From Kharijites To Islamic State: Muhammad’s Prophecy Of Extremist Thought – Analysis
By Mohamed Bin Ali and RSIS
The Prophet Muhammad had prophesied the coming of extremism. The roots of the vicious beliefs of IS can be traced back to the Kharijites – the first extremist group in Islamic history. What were the defining characteristics of the Kharijites and their impact?
By Mohamed Bin Ali*
Extremism in Islam is not something new, has been prophesied by the Prophet Muhammad and will continue for many years to come. Looking into Islamic history, contemporary scholars have identified many similarities between Muslim extremist groups today like IS and the Kharijites, the extremist group that emerged during the reign of the fourth Caliph of Islam, Ali Bin Abi Thalib. These similarities include both physical and ideological manifestations.
The re-emergence of the Kharijites today in the form of extreme groups like IS was foretold by Prophet Muhammad in his time, with warnings about the future emergence of extreme groups within the Muslim community which would serve as trials and tribulations for the people.
Who are the Kharijites?
The term Kharijites came from the Arabic word Khawarij which means “those who left”. It refers to a group of Muslims who were initially followers of Ali, the fourth Caliph, but later went against him and broke away from him.
Ali was the Prophet Muhammad’s cousin and son-in-law. He assumed the position of the Caliph after the demise of Caliph Uthman Bin Al-Affan. During his reign, Ali had a leadership dispute with Muawiyah Bin Abi Sufyan, the governor of Damascus. This ended up with a civil war in Siffin, Syria in year 658. During the battle, Ali and his opponent, Muawiyah decided to end the war and agreed to arbitration.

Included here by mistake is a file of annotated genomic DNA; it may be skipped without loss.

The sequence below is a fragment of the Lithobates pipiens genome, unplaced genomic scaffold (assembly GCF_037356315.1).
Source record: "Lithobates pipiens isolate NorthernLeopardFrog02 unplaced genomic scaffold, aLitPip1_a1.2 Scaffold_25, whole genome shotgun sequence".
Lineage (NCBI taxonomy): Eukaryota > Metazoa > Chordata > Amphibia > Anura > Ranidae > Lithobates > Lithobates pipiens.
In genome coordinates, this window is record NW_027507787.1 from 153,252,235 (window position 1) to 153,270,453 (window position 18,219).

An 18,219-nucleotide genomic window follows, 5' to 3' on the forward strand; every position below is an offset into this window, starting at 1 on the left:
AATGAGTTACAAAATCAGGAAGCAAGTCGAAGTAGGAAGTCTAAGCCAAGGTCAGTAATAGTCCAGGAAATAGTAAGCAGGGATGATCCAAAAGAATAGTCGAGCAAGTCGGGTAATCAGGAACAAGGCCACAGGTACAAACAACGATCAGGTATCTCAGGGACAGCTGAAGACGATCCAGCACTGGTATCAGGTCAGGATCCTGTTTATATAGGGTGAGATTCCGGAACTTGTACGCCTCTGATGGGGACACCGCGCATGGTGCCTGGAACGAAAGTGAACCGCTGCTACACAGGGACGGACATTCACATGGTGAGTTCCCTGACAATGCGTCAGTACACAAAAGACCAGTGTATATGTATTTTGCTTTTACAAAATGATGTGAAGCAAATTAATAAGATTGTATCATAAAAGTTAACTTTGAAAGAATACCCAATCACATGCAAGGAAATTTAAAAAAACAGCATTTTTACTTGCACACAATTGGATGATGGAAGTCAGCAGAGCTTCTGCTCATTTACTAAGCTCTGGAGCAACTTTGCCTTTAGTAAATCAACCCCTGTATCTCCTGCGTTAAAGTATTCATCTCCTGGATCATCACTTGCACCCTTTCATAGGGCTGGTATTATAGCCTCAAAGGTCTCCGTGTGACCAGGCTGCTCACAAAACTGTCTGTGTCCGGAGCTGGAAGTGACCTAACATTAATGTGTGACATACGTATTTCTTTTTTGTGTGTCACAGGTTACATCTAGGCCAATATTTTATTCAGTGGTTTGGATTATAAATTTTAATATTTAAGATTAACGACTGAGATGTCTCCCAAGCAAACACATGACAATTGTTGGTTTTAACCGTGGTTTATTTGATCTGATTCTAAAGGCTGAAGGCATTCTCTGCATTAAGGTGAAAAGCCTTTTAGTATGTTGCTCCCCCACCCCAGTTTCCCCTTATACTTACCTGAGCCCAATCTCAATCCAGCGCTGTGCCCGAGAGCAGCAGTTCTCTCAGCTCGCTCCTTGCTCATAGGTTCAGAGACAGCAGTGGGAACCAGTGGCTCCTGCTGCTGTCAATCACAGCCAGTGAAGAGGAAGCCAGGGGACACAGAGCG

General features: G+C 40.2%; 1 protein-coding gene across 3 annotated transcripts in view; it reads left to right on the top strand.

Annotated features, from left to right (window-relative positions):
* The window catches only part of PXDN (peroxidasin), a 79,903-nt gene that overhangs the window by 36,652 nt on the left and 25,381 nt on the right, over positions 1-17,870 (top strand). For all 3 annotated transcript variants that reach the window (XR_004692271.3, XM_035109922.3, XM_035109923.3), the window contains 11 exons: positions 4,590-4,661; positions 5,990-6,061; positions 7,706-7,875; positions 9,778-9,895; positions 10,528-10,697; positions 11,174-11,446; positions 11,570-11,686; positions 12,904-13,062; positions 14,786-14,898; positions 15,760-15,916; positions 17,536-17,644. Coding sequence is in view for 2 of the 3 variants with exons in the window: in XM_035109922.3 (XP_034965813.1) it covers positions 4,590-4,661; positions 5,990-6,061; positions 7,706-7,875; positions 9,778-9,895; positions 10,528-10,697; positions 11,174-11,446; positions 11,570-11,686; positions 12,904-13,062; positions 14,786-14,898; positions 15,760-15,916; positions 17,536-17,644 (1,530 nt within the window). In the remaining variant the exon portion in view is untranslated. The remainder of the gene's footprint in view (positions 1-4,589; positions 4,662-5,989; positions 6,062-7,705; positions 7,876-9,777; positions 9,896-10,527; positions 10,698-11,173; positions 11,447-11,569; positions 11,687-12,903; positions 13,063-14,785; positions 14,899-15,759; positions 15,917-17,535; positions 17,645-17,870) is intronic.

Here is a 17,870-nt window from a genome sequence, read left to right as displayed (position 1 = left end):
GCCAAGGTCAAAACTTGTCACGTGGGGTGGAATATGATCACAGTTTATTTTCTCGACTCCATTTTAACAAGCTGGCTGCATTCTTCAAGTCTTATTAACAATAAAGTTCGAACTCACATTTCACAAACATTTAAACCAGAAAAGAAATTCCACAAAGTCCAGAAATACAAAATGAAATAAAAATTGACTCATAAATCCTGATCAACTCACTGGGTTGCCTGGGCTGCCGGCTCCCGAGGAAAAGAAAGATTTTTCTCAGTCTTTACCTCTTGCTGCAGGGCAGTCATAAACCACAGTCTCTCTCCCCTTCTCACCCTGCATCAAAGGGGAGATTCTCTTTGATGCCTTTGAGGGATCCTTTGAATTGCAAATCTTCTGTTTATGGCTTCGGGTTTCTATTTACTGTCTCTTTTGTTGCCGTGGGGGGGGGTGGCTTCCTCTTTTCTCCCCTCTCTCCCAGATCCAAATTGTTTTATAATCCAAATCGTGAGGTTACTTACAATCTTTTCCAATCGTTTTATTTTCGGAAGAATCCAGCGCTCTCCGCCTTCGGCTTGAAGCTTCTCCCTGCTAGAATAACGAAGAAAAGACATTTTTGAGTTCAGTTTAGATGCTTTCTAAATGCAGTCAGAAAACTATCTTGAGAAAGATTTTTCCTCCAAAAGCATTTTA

However a group of 6,000 men, who later would be the Kharijites, rejected the arbitration and rebelled against Ali. They accused Ali of apostasy for agreeing to arbitration and not judging with the Book of God. The Kharijites declared takfir (accusing Muslims as disbelievers) on Ali and those who accepted the arbitration. They used the slogan “inil hukmu illa lillah” (legislation is for none but Allah) which they quoted from the Quran and went against anyone who ruled not with God’s revelations.
Although the Kharijites were extreme in their religious beliefs and practices, Ali initially tolerated and accepted them as part of the Muslim community. However, when the Kharijites killed Abdullah Bin Khabbab, a companion of the Prophet and his wife in a barbaric and inhumane manner, Ali decided to fight the Kharijites. They met in the Battle of Nahrawan in 659 which was won by Ali. In 661, Ali was killed by Abdul Rahman Ibn Muljam, a member of the Kharijite community.
Characteristics of the Kharijites
A very significant attribute of the Kharijites was their strict and uncompromising views of Islam. They considered sinful Muslims to be disbelievers and would fight them if they did not repent. They rebelled against the rightful rulers and Muslim rulers who did not rule with Islamic law. Kharijites were the first group in Islamic history to practise takfir and hence justified the killings of those who they deemed infidels.
A second characteristic of the Kharijites is their shallow understanding of the religion and lack of rigorous Islamic scholarship. As such, their comprehension of the Quran is superficial and prone to literal, extreme misinterpretations. However, they were scornful of the people of knowledge and would consider the true scholars of Islam as misguided. This is so as to consider themselves to be more righteous than the people of knowledge.